This week on Inside the Arts you'll hear about a three-day birthday bash honoring the life, legacy and music of Louis Armstrong... we'll sashay down Julia Street for Whitney White Linen Night celebrations, throw a little poetry into the mix, and tackle tradition with a popular Broadway musical opening Uptown.
A Slidell bar accused of playing songs without paying a standard music licensing is being sued for copyright infringement.
The Times-Picayune reports Broadcast Music Inc., a nonprofit composers' rights organization, filed a lawsuit in U.S. District Court in New Orleans against Tooloula's Bar.
Federal law mandates that writers and publishers of music are entitled to be paid for the public performance of their music. Bars and other businesses usually pay an annual fee to groups such as BMI for a blanket license to their songs.
More than six billion people live on the planet, and yet relatively few human voices are recognizable to the naked ear.
Irma Thomas has one of those voices.
For more than 50 years, Thomas has written, recorded and lent her voice to some of the most precious songs that Louisiana has ever produced. Now music lovers all over the world know the contralto that she calls, "Irma's sound." This week, Music Inside Out with Gwen Thompkins makes way for the Queen of New Orleans Soul.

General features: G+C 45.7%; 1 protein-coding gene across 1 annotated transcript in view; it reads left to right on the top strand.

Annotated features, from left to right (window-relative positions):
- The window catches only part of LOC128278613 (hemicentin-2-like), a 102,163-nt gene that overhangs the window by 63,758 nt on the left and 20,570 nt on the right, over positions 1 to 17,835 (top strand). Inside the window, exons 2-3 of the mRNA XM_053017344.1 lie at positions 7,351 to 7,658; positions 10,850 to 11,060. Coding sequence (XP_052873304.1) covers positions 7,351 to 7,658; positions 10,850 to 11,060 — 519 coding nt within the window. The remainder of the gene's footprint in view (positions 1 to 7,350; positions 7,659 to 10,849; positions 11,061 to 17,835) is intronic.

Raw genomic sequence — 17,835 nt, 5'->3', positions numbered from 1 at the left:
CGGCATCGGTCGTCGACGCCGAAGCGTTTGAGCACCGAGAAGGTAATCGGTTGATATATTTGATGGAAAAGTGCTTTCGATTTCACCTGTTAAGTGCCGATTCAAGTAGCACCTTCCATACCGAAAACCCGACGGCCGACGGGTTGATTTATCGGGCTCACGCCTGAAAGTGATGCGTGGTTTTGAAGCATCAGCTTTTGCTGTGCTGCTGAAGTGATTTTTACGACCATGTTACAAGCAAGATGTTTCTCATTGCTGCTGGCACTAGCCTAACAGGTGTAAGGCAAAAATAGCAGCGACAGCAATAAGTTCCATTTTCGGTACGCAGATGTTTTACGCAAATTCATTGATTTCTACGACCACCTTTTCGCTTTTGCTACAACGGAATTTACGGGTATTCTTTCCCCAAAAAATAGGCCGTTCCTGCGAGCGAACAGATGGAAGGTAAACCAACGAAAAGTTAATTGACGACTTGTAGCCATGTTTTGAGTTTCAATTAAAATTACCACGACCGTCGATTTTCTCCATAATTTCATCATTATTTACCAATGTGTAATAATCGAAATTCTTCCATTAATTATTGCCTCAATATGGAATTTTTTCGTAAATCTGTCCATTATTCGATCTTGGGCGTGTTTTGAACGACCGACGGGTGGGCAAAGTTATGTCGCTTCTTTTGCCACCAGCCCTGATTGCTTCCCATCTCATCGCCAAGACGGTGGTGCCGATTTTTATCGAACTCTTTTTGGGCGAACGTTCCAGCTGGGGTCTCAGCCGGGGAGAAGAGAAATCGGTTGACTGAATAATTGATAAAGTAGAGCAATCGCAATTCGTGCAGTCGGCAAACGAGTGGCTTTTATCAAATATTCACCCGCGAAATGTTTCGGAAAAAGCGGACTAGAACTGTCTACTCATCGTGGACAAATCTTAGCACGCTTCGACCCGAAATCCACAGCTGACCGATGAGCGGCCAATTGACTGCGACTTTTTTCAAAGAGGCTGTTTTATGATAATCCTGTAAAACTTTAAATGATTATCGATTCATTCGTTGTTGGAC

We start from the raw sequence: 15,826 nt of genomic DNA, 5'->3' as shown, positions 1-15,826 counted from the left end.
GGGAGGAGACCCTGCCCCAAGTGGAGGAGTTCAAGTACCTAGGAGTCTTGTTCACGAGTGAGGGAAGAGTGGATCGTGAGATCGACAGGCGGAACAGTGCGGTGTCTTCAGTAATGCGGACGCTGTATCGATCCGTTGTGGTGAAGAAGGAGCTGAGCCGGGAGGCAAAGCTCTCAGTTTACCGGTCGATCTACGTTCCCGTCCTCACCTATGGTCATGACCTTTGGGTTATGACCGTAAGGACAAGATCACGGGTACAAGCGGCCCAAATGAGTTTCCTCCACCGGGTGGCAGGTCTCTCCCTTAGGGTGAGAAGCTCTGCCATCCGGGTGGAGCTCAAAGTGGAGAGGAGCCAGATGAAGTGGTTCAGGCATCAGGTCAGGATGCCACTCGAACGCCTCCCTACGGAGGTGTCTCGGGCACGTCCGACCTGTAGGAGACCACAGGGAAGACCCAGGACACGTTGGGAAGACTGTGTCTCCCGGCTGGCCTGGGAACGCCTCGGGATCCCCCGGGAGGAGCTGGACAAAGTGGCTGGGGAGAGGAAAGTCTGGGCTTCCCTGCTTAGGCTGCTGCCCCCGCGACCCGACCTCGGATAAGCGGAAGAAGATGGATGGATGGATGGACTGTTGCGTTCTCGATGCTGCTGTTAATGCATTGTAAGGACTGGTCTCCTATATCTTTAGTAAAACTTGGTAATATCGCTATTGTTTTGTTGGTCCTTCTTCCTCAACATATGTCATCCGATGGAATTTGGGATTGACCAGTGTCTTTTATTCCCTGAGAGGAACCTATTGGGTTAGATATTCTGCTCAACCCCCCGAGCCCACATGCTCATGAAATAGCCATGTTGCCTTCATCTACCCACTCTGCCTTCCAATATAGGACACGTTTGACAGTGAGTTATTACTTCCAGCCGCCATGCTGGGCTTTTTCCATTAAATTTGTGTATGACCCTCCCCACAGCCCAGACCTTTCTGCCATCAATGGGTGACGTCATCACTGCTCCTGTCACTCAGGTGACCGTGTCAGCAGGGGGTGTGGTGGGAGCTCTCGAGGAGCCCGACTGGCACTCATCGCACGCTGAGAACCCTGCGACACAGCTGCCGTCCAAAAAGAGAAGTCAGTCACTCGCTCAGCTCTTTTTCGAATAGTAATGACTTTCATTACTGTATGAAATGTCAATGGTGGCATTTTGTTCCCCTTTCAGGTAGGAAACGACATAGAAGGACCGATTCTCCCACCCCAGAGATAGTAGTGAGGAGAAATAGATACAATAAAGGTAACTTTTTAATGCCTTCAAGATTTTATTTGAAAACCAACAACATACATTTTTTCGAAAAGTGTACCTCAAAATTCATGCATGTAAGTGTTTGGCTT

This week on Inside the Arts, a piano competition heats up at Loyola University; there's much talk about a Louisiana-shot film that took top honors at the Sundance Film Festival; we'll tour an overlooked French Quarter institution; and we take a peek at an exhibit that's hitting a high note with jazz lovers.
The countdown is on to Sunday's finals as contestants from around the globe move through the semi-final rounds of the 24th Annual International Piano Competition. We go Inside the Arts for a behind-the-scenes look at the competition, held by MASNO, the Musical Arts Society of New Orleans, now underway at Loyola University.
A burial service for a New Orleans music icon known simply as "Uncle Lionel" had to be postponed when a violent thunderstorm flooded the cemetery where he will be laid to rest.
But the foul weather didn't stop hundreds of fans, friends and neighbors from packing a theater for Lionel Batiste's funeral Friday, turning a somber ceremony into a fittingly raucous celebration of his life. The audience at the Mahalia Jackson Theater danced in the aisles and gave standing ovations to musicians paying tribute to Batiste.
When John Boutté invited OperaCréole to join him on stage at this year's New Orleans Jazz and Heritage Festival, Boutté knew he'd hit on the right mix for yet another history-making performance. OperaCréole, which appears on Boutté's latest CD, All About Everything, is a new and formidable force in the area's musical pantheon.
Givonna Joseph is the founder of the group and knows the power and the glory of good music. This week, Joseph joins the mix at Music Inside Out for yet another history-making show.